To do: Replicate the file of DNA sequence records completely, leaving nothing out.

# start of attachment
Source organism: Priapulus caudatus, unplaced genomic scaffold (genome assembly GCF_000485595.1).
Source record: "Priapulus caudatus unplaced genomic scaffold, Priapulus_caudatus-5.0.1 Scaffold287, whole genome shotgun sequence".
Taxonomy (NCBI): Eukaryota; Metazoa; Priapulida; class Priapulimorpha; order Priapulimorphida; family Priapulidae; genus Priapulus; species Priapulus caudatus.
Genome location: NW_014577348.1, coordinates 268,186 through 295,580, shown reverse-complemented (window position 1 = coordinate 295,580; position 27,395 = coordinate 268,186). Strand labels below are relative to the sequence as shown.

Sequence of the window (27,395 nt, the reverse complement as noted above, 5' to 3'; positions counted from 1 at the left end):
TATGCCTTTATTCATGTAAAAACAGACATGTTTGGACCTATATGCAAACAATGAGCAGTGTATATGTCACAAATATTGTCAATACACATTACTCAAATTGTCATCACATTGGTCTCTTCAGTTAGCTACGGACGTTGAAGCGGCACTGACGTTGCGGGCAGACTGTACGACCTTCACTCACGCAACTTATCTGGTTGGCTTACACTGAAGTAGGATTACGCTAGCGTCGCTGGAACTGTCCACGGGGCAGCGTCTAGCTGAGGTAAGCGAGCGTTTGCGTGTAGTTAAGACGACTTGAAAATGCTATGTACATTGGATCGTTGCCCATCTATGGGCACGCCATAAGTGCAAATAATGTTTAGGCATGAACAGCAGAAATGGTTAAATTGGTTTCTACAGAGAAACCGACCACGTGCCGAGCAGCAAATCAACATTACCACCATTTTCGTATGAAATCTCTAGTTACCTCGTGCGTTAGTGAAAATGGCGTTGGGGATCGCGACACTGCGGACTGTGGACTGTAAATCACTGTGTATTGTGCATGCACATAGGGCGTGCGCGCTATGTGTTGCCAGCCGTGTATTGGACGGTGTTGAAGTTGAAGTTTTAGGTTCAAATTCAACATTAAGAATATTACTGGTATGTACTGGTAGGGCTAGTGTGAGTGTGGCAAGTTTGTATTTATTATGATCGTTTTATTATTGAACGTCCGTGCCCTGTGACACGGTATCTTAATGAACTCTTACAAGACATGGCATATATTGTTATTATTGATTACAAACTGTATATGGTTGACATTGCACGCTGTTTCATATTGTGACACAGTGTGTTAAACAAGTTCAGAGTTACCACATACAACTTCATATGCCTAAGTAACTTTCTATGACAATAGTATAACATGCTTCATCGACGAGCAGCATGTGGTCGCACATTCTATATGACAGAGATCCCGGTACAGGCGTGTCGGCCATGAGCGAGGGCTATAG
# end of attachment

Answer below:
Source organism: Priapulus caudatus, unplaced genomic scaffold (genome assembly GCF_000485595.1).
Source record: "Priapulus caudatus unplaced genomic scaffold, Priapulus_caudatus-5.0.1 Scaffold287, whole genome shotgun sequence".
Taxonomy (NCBI): Eukaryota; Metazoa; Priapulida; class Priapulimorpha; order Priapulimorphida; family Priapulidae; genus Priapulus; species Priapulus caudatus.
Genome location: NW_014577348.1, coordinates 268,186 through 295,580, shown reverse-complemented (window position 1 = coordinate 295,580; position 27,395 = coordinate 268,186). Strand labels below are relative to the sequence as shown.

Sequence of the window (27,395 nt, the reverse complement as noted above, 5' to 3'; positions counted from 1 at the left end):
TATGCCTTTATTCATGTAAAAACAGACATGTTTGGACCTATATGCAAACAATGAGCAGTGTATATGTCACAAATATTGTCAATACACATTACTCAAATTGTCATCACATTGGTCTCTTCAGTTAGCTACGGACGTTGAAGCGGCACTGACGTTGCGGGCAGACTGTACGACCTTCACTCACGCAACTTATCTGGTTGGCTTACACTGAAGTAGGATTACGCTAGCGTCGCTGGAACTGTCCACGGGGCAGCGTCTAGCTGAGGTAAGCGAGCGTTTGCGTGTAGTTAAGACGACTTGAAAATGCTATGTACATTGGATCGTTGCCCATCTATGGGCACGCCATAAGTGCAAATAATGTTTAGGCATGAACAGCAGAAATGGTTAAATTGGTTTCTACAGAGAAACCGACCACGTGCCGAGCAGCAAATCAACATTACCACCATTTTCGTATGAAATCTCTAGTTACCTCGTGCGTTAGTGAAAATGGCGTTGGGGATCGCGACACTGCGGACTGTGGACTGTAAATCACTGTGTATTGTGCATGCACATAGGGCGTGCGCGCTATGTGTTGCCAGCCGTGTATTGGACGGTGTTGAAGTTGAAGTTTTAGGTTCAAATTCAACATTAAGAATATTACTGGTATGTACTGGTAGGGCTAGTGTGAGTGTGGCAAGTTTGTATTTATTATGATCGTTTTATTATTGAACGTCCGTGCCCTGTGACACGGTATCTTAATGAACTCTTACAAGACATGGCATATATTGTTATTATTGATTACAAACTGTATATGGTTGACATTGCACGCTGTTTCATATTGTGACACAGTGTGTTAAACAAGTTCAGAGTTACCACATACAACTTCATATGCCTAAGTAACTTTCTATGACAATAGTATAACATGCTTCATCGACGAGCAGCATGTGGTCGCACATTCTATATGACAGAGATCCCGGTACAGGCGTGTCGGCCATGAGCGAGGGCTATAG